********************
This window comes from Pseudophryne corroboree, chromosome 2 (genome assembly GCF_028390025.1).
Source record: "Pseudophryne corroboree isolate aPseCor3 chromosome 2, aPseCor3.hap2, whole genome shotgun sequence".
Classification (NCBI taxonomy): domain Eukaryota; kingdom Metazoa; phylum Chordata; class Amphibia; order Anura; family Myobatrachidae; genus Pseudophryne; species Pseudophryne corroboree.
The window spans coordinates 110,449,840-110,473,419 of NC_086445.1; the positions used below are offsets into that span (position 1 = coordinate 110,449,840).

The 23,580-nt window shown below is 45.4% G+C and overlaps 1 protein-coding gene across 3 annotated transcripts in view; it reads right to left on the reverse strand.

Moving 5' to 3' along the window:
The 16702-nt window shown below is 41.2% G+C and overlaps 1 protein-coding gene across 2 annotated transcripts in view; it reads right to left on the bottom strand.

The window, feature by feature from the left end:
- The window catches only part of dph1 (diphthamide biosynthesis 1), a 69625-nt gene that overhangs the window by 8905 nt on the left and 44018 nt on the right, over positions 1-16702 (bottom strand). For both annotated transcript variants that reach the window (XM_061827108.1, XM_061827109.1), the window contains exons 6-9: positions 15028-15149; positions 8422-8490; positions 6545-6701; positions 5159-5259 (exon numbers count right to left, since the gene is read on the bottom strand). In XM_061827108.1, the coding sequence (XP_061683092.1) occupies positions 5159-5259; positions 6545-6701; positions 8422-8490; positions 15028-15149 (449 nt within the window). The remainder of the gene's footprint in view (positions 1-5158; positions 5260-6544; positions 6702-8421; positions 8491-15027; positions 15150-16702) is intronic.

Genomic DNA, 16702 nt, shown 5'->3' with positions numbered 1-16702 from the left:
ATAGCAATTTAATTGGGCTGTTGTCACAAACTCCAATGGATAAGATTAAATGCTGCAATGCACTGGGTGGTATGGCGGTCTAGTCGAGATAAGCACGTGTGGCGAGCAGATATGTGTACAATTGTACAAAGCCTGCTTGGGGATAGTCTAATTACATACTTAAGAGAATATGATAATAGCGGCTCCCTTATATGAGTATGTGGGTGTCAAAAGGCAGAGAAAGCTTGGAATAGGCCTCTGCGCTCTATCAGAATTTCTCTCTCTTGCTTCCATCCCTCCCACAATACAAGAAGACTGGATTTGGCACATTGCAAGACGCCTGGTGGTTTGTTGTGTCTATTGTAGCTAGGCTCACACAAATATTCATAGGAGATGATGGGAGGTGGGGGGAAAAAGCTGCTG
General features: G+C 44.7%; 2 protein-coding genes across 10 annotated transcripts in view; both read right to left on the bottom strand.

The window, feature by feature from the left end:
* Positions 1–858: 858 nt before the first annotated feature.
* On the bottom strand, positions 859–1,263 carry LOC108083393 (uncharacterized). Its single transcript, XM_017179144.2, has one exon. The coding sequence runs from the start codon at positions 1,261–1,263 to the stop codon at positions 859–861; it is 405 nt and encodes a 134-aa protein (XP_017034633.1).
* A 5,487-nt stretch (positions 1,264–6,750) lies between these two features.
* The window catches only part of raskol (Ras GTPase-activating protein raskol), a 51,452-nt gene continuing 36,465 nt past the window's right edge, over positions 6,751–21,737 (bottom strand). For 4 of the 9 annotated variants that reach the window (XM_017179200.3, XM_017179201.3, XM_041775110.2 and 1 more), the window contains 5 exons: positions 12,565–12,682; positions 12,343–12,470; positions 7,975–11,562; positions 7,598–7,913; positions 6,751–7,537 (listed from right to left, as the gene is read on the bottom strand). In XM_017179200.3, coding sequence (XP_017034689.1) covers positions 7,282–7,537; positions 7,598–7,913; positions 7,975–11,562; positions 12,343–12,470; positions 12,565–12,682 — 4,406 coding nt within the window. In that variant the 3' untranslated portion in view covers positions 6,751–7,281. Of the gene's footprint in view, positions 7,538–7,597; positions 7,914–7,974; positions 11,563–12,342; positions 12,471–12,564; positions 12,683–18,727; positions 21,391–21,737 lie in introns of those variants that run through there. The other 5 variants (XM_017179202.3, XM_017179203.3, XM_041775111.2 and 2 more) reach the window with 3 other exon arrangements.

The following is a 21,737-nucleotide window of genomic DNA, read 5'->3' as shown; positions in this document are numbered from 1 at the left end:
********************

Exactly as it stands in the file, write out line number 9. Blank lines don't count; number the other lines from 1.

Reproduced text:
- The window catches only part of dph1 (diphthamide biosynthesis 1), a 69625-nt gene that overhangs the window by 8905 nt on the left and 44018 nt on the right, over positions 1-16702 (bottom strand). For both annotated transcript variants that reach the window (XM_061827108.1, XM_061827109.1), the window contains exons 6-9: positions 15028-15149; positions 8422-8490; positions 6545-6701; positions 5159-5259 (exon numbers count right to left, since the gene is read on the bottom strand). In XM_061827108.1, the coding sequence (XP_061683092.1) occupies positions 5159-5259; positions 6545-6701; positions 8422-8490; positions 15028-15149 (449 nt within the window). The remainder of the gene's footprint in view (positions 1-5158; positions 5260-6544; positions 6702-8421; positions 8491-15027; positions 15150-16702) is intronic.